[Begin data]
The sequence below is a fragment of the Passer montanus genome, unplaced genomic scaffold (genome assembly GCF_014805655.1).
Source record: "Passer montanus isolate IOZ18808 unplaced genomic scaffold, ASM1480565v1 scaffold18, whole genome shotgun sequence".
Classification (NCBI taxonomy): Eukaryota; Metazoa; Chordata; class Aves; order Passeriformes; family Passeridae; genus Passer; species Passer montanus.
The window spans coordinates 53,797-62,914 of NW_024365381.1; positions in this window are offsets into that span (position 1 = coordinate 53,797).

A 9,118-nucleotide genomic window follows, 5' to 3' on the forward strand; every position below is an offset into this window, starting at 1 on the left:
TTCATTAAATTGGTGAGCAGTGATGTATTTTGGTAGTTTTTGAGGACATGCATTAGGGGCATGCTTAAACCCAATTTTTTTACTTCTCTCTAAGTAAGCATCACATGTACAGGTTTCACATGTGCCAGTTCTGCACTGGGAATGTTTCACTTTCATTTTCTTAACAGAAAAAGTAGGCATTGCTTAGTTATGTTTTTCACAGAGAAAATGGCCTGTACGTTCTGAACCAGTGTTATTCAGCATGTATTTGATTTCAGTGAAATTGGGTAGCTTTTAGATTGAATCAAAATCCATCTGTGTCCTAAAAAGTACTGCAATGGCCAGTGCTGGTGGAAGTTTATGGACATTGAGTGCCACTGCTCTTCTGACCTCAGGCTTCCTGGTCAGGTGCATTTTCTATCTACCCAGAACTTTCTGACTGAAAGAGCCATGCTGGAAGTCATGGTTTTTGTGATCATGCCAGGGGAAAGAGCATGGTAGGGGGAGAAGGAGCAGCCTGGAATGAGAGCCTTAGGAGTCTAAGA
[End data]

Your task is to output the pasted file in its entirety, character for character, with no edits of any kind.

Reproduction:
The sequence below is a fragment of the Passer montanus genome, unplaced genomic scaffold (genome assembly GCF_014805655.1).
Source record: "Passer montanus isolate IOZ18808 unplaced genomic scaffold, ASM1480565v1 scaffold18, whole genome shotgun sequence".
Classification (NCBI taxonomy): Eukaryota; Metazoa; Chordata; class Aves; order Passeriformes; family Passeridae; genus Passer; species Passer montanus.
The window spans coordinates 53,797-62,914 of NW_024365381.1; positions in this window are offsets into that span (position 1 = coordinate 53,797).

A 9,118-nucleotide genomic window follows, 5' to 3' on the forward strand; every position below is an offset into this window, starting at 1 on the left:
TTCATTAAATTGGTGAGCAGTGATGTATTTTGGTAGTTTTTGAGGACATGCATTAGGGGCATGCTTAAACCCAATTTTTTTACTTCTCTCTAAGTAAGCATCACATGTACAGGTTTCACATGTGCCAGTTCTGCACTGGGAATGTTTCACTTTCATTTTCTTAACAGAAAAAGTAGGCATTGCTTAGTTATGTTTTTCACAGAGAAAATGGCCTGTACGTTCTGAACCAGTGTTATTCAGCATGTATTTGATTTCAGTGAAATTGGGTAGCTTTTAGATTGAATCAAAATCCATCTGTGTCCTAAAAAGTACTGCAATGGCCAGTGCTGGTGGAAGTTTATGGACATTGAGTGCCACTGCTCTTCTGACCTCAGGCTTCCTGGTCAGGTGCATTTTCTATCTACCCAGAACTTTCTGACTGAAAGAGCCATGCTGGAAGTCATGGTTTTTGTGATCATGCCAGGGGAAAGAGCATGGTAGGGGGAGAAGGAGCAGCCTGGAATGAGAGCCTTAGGAGTCTAAGA